"I feel great" is a simple phrase, but for Demarcus Tinsley, a Dodge City Community College sophomore, saying that — or saying anything ever again — was in serious doubt.

Scars on the right side of his face bear testimony to the violent crash in April that almost took his life.

Now Tinsley is back, and he wants to tell everyone he is doing great. He has become an inspiration to others. People hit him up and say, "I'm so proud of you, you motivate me," Tinsley said.

Tinsley, an offensive guard and tackle on the Conquistadors football team, had just returned to DCCC from a visit to Grambling State University in Grambling, Ga., where he is going to play football. He was driving on campus when he fell asleep and drove his car into the hitch of a parked gooseneck trailer.

The force of the impact tore the top off the car and hit Tinsley in the right side of his face, said J.D. Gilbert, who is an adjunct teacher and teaches a marketing class in which Tinsley was a student.

Tinsley said was able to get out of his car and called 911 himself. He said he wasn't in pain and wasn't aware how badly he was injured until he saw his reflection. He was walking around the crash site when first responders arrived.

Dodge City Fire Chief Rob Boyd said Tinsley had an open skull fracture, problems with his airway and lots of blood loss.

"When I saw the injury, I didn't think he would survive. The injuries were graphic and extreme," Boyd said. "I didn't think we'd ever see him again."

Tinsley was taken to Dodge City Regional Medical Center, then transported by helicopter to Wesley Medical Center. Tinsley said he was placed in a drug-induced coma for two weeks and spent a total of four weeks in the hospital. He lost his right eye and suffered damage to his face around his eye socket, nose and jaw. He has had one reconstructive surgery and another is planned for Oct. 17. Two CT scans revealed there was no bleeding on the brain.

What has happened since the crash is nothing short of miraculous.

Tinsley returned to the DCCC campus in August and with the help of a couple of staff members, he made contact with his teachers and made arrangements to finish all his semester courses. Beverly Temaat, vice president of student affairs, and campus counselor Bennie Wiley-Bethea were instrumental in helping Tinsley make contact with his teachers so he could finish his spring semester.

"They helped me out a lot," Tinsley said. "She (Wiley-Betha) said I'm her baby and she's proud of me."

Recently, Gilbert arranged for Tinsley to meet the paramedics who helped him on the day of the crash. He didn't tell Boyd why he was coming but said they would enjoy it.

It isn't often that a survivor of a serious crash is able to walk in and talk to the first responders who also have to deal emotionally when someone is critically injured. The chief and other firefighters recognized him immediately and were overwhelmed. There were handshakes, hugs, tears, lots of laughter and talk about a bright future.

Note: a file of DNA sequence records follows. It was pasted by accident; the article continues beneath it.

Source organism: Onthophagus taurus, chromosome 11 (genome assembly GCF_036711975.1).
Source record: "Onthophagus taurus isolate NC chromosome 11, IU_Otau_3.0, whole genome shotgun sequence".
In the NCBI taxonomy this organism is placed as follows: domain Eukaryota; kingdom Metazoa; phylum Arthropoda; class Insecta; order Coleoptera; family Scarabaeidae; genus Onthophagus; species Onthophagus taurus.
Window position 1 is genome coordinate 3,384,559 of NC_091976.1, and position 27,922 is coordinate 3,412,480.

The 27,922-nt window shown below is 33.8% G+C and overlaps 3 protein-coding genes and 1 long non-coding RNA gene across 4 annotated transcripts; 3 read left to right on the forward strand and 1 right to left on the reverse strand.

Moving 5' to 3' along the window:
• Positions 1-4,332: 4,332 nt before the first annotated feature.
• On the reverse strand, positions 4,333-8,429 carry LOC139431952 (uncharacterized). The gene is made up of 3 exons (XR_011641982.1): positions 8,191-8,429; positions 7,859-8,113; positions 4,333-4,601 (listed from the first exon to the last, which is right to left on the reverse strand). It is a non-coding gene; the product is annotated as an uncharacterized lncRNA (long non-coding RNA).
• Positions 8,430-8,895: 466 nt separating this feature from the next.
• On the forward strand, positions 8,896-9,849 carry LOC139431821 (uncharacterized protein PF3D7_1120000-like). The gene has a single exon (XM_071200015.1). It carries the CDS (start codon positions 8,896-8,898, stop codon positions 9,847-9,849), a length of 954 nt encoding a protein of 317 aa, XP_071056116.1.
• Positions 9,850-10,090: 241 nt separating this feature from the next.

"When he walked in with the student, I was flabbergasted that he was doing so well. We didn't think he would ever be here. The crews were extremely surprised that they actually able to see him after he was so critically injured and be able to come and offer thanks and gratitude. We just don't get that very much," Boyd said. "It just amazed us because his injuries were so extremely graphic and severe. To be able to recover and resume activity is pretty amazing."

The crew that was on duty the day of the crash was not on duty at the first visit, so they made arrangements to come back when they were on duty.

"This has been a great testament to the human will and the life responders live after going through a crisis with someone. It's a shared experience and not many people get positive closure," Gilbert said.

Tinsley said the paramedics told him this was one of the worst calls they had. He said he appreciated them and they were a blessing.

"I just wanted to say thank you for everything," Tinsley said. "I was blessed to see them. I just want to say thank you to everyone who's been there for me."

The journey back has not been an easy one. When he got out of the hospital, he blamed himself for the crash. He cried almost every day and wondered why this happened to him.

But he said God blessed him and he resolved to not worry about his appearance and to keep going.

"I don't worry about how I look," Tinsley said. "I just had to pray about it every day. I had to pray and get over it."

It was hard for him to watch the football team practice because he loves the game. It's been a challenge working on football drills. He is back in a training regiment on his own and learning how to turn his head to compensate for the loss of his right eye. He admits he is in better shape now that he works on his own.

"I work out on my own and I work with Coach Vincent (Reiss). He helps me a lot," Tinsley said.

Although Tinsley has been accepted at Grambling, he still continues to get offers from other universities.

Tinsley is determined to continue playing football, first at Grambling and then in the NFL.

Looking beyond that, Tinsley, a business management major, wants to own his own business one day. He was inspired by his grandfather, who owned a business.

Tinsley is upbeat and optimistic and believes he is going to reach all his goals, but he said he knows he still has work to do.

"I have to work hard, both on and off the field," Tinsley said. "I want to be successful."